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"People Will Remember"

As long as I can remember, my father was always writing something. Wherever he went, he had a pen and a pad close by. As he spent time reading the scriptures each morning, you would also find him jotting down his thoughts or something he was working through. Writing was an integral part of his daily life.

For those who really knew my father, they would all agree that he had an active mind. He had this uncanny ability to size up any situation in just a short amount of time, and then come up with a creative solution. Actually, he thrived on being in the center of a "storm." He loved a great challenge. The words "can't," "cannot," or "impossible" were never in his vocabulary. He had a "can-do" attitude. Always hopeful for a great outcome, he imbued optimism and confidence which, in turn, gave hope to all who were around him. In fact, his attitude was so contagious that he affected entire teams and organizations.

I vividly remember one particular project he was working on. Everyone on his team basically gave up. After several years of working on the concept, they concluded the idea was impossible and, therefore, futile to continue on. My father, on the other hand, was the only one who chose not to give up. Believing there was still an ounce of hope left, he did what he always did - reflect and write. As each new idea came to his mind, he wrote it down. There was something to his process that helped him brainstorm and dream far beyond what others were willing to do. All I can say he that he did the unthinkable and found a unique solution. And because of his tenacious spirit, the company idea succeeded and still exists today.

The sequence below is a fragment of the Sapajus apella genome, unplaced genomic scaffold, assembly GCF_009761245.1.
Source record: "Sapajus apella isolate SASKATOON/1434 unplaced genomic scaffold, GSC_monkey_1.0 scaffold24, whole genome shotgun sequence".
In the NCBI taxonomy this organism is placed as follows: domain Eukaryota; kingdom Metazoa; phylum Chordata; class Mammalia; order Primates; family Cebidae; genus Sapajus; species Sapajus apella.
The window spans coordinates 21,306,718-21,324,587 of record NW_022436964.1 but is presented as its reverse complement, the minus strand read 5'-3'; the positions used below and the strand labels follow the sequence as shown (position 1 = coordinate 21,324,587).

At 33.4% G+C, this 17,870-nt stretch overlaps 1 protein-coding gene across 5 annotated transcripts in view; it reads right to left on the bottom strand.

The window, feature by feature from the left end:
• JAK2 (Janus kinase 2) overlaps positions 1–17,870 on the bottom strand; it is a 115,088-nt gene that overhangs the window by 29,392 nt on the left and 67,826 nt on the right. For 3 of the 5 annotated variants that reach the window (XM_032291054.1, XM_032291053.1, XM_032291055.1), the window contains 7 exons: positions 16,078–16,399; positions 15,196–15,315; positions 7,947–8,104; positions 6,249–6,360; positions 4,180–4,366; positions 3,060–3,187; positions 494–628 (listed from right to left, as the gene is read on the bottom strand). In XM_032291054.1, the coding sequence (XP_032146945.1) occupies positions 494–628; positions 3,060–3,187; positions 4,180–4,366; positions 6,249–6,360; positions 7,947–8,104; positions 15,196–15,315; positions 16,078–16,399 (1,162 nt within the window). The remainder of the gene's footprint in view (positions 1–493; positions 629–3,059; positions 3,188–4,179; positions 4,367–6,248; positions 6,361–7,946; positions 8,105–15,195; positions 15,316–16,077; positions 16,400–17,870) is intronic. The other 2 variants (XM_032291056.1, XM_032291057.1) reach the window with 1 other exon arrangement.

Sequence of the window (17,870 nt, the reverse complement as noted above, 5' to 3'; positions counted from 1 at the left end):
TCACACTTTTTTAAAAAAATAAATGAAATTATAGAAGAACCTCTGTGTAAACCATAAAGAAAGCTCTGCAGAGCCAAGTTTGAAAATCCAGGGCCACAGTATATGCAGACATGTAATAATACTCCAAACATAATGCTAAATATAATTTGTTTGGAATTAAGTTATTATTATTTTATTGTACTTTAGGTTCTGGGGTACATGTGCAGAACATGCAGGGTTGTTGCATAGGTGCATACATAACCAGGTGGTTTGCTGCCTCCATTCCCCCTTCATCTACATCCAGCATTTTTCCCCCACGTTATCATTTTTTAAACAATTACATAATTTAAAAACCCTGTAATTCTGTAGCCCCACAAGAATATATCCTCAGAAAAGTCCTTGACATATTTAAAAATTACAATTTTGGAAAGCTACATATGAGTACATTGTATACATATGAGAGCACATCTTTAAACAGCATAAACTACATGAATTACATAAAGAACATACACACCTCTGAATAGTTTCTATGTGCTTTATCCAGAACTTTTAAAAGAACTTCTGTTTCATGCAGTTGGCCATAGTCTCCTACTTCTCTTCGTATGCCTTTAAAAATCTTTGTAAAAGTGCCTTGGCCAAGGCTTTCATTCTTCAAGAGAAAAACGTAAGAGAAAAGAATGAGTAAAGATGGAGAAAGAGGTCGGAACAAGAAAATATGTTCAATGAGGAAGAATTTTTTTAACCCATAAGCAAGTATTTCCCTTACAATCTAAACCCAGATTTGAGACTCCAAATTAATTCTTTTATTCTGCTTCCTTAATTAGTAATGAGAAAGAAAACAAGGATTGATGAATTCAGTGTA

I've concluded that my father's ability to write tremendously helped him with his ability to work through some of his greatest challenges. He had a mind like I've never seen in anyone before. Ideas seemed to always be at his disposal. Maybe that's why many leaders sought him for his consulting services.

But there is something else I find even more significant about my father's writing: his ability to edit and re-edit. Just because he had lots of ideas didn't mean they were all good (and I know he would attest to that). It's one thing to have visions and lofty dreams, but it's an entirely different thing when you can take that dream and clearly articulate it in just one sentence. His ideas went through a rigorous editing process, one of reshaping and refinement. In fact, if he didn't spend as much time as he did on writing his thoughts down, I'm not sure he would have been able to accomplish some of the things he did.

Because of his ongoing editing, he would often ask me if I could retype his notes so he had a hard copy to work on. It was always a pleasure to help my father out. But I do confess that I quickly became frustrated after getting the 4th, 5th, 6th, and sometimes 7th revision of the same document. I could not understand why he couldn't get it "right" after a few drafts. Wasn't it overkill to keep rewording practically the same thing over and over again? Did it really matter to the one reading it? Would anyone notice the difference?